Housefather commented that another thing he keeps hearing is the compromising of journalistic independence. Will this compromise the independence of you and the people that work for you? (yes)

Skok responded that it does not and he personally recused himself of any coverage about this bill in September of 2020 when he found out he would have to be involved in this (no worries, leave it to the other journalists in your news rooms to act as cheer leaders). He doesn’t know what they report on, but sometimes they report on things that actually hurt his own personal interest (You know or you don’t, simple as that).

Housefather forwarded the question to Deegan. (the answer is still yes)

Deegan responded not at all. If General Motors were to run an ad in the Globe & Mail or the Toronto Star – he means if someone from GM were to phone up the Globe and said ‘hey I don’t like your coverage. I’m going to pull my advertising’, he thinks the publisher would tell them to go take a hike. (I’ve personally worked in media and that is absolutely not what would happen. Based on my personal experience, if the advertiser is paying big bucks, publishers, especially smaller ones – will bend over backwards to keep things smooth with the advertisers – even to the point of compromising their integrity as journalists. If a huge portion of revenue risks leaving the company – especially in this day and age – they would ask the advertiser how high they should jump. Publishers may have many things, but a spine isn’t one of them.)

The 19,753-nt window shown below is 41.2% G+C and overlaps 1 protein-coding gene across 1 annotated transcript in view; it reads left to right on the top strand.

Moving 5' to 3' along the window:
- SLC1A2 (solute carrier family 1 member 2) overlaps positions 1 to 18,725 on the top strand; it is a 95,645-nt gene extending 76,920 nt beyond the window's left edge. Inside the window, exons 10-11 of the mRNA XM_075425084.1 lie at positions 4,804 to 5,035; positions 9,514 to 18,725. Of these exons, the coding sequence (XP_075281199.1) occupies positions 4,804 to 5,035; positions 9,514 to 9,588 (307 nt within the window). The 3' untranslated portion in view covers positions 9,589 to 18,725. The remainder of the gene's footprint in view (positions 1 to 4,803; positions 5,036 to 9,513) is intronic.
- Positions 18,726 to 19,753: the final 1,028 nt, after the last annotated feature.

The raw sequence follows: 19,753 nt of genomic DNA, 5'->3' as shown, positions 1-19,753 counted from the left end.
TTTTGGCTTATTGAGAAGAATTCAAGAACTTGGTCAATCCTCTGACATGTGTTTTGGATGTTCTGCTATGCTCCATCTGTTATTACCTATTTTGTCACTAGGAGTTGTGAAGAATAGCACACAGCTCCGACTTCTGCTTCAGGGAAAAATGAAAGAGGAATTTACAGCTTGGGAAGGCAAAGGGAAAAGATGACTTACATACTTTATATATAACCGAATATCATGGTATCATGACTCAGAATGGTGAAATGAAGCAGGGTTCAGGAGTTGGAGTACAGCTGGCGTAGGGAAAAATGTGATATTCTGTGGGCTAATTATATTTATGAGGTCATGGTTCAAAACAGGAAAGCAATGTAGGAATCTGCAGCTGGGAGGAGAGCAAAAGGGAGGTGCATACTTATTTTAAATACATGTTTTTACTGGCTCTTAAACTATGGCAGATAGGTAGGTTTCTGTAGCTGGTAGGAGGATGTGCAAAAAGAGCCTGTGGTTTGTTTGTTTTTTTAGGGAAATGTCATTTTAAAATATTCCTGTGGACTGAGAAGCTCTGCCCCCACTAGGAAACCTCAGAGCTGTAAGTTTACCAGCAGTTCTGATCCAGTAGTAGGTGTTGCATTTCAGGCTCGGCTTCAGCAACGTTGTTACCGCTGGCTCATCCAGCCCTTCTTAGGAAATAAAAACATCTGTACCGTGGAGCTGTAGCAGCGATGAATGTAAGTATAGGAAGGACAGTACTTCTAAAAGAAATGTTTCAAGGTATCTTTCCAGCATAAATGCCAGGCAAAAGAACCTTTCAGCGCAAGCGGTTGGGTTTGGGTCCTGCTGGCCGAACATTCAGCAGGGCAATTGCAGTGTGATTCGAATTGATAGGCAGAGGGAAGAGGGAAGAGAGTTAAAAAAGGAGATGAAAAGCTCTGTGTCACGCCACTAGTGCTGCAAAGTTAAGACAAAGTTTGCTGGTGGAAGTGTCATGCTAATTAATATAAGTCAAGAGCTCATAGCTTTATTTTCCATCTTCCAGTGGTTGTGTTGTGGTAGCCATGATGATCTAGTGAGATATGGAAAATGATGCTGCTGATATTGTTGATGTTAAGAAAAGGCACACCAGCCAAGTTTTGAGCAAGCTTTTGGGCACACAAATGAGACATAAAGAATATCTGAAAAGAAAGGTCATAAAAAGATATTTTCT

Chartier answered the same question and he said no, in no way whatsoever. There is always protection between owners of news companies. Why would there be any problems flowing from this bill? (You are the same companies going to the government, cap in hand, and complaining that you are on the verge of bankruptcy. You tell me how money isn’t a problem.)

Champoux then said that a poll said that 90% of Canadians believe that something must be done to help media survive. 79% agree that web giants should share revenues with the media. Does Deegan think these Canadians are well informed?